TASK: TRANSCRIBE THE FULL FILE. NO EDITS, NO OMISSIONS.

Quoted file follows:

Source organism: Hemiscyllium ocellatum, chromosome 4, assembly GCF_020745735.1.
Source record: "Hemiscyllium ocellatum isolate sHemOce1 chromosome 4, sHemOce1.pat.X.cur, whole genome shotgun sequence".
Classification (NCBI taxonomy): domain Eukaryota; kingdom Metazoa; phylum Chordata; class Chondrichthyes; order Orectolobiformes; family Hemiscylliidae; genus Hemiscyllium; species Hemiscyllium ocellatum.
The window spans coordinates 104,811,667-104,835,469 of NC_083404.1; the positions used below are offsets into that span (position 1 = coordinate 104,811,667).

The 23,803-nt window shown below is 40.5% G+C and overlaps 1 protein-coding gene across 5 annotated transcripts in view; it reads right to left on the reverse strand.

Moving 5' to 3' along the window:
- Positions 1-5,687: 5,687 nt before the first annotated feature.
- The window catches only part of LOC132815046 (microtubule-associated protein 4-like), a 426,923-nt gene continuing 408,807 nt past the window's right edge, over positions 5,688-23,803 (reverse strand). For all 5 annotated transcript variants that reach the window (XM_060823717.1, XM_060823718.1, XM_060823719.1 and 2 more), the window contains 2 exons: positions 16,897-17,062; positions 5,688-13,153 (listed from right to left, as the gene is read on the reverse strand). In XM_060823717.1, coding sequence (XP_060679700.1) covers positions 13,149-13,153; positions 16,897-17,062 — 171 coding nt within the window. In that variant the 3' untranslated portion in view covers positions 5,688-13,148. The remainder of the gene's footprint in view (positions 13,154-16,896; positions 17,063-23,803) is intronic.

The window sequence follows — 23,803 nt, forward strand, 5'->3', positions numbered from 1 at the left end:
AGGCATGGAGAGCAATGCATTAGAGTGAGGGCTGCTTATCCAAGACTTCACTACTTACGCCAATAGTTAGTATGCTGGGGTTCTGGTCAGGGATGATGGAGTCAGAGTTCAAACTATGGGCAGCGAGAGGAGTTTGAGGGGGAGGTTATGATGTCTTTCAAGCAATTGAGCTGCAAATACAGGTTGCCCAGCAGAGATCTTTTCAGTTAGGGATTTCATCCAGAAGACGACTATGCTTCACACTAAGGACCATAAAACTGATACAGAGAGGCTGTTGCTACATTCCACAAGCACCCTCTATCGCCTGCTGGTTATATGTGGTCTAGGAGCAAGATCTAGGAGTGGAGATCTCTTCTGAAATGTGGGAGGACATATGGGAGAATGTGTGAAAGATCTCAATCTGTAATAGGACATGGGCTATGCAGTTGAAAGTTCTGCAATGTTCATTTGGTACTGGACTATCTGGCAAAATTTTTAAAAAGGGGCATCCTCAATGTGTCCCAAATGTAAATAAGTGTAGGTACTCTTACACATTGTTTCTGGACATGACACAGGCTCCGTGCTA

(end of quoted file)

Source organism: Hemiscyllium ocellatum, chromosome 4, assembly GCF_020745735.1.
Source record: "Hemiscyllium ocellatum isolate sHemOce1 chromosome 4, sHemOce1.pat.X.cur, whole genome shotgun sequence".
Classification (NCBI taxonomy): domain Eukaryota; kingdom Metazoa; phylum Chordata; class Chondrichthyes; order Orectolobiformes; family Hemiscylliidae; genus Hemiscyllium; species Hemiscyllium ocellatum.
The window spans coordinates 104,811,667-104,835,469 of NC_083404.1; the positions used below are offsets into that span (position 1 = coordinate 104,811,667).

The 23,803-nt window shown below is 40.5% G+C and overlaps 1 protein-coding gene across 5 annotated transcripts in view; it reads right to left on the reverse strand.

Moving 5' to 3' along the window:
- Positions 1-5,687: 5,687 nt before the first annotated feature.
- The window catches only part of LOC132815046 (microtubule-associated protein 4-like), a 426,923-nt gene continuing 408,807 nt past the window's right edge, over positions 5,688-23,803 (reverse strand). For all 5 annotated transcript variants that reach the window (XM_060823717.1, XM_060823718.1, XM_060823719.1 and 2 more), the window contains 2 exons: positions 16,897-17,062; positions 5,688-13,153 (listed from right to left, as the gene is read on the reverse strand). In XM_060823717.1, coding sequence (XP_060679700.1) covers positions 13,149-13,153; positions 16,897-17,062 — 171 coding nt within the window. In that variant the 3' untranslated portion in view covers positions 5,688-13,148. The remainder of the gene's footprint in view (positions 13,154-16,896; positions 17,063-23,803) is intronic.

The window sequence follows — 23,803 nt, forward strand, 5'->3', positions numbered from 1 at the left end:
AGGCATGGAGAGCAATGCATTAGAGTGAGGGCTGCTTATCCAAGACTTCACTACTTACGCCAATAGTTAGTATGCTGGGGTTCTGGTCAGGGATGATGGAGTCAGAGTTCAAACTATGGGCAGCGAGAGGAGTTTGAGGGGGAGGTTATGATGTCTTTCAAGCAATTGAGCTGCAAATACAGGTTGCCCAGCAGAGATCTTTTCAGTTAGGGATTTCATCCAGAAGACGACTATGCTTCACACTAAGGACCATAAAACTGATACAGAGAGGCTGTTGCTACATTCCACAAGCACCCTCTATCGCCTGCTGGTTATATGTGGTCTAGGAGCAAGATCTAGGAGTGGAGATCTCTTCTGAAATGTGGGAGGACATATGGGAGAATGTGTGAAAGATCTCAATCTGTAATAGGACATGGGCTATGCAGTTGAAAGTTCTGCAATGTTCATTTGGTACTGGACTATCTGGCAAAATTTTTAAAAAGGGGCATCCTCAATGTGTCCCAAATGTAAATAAGTGTAGGTACTCTTACACATTGTTTCTGGACATGACACAGGCTCCGTGCTA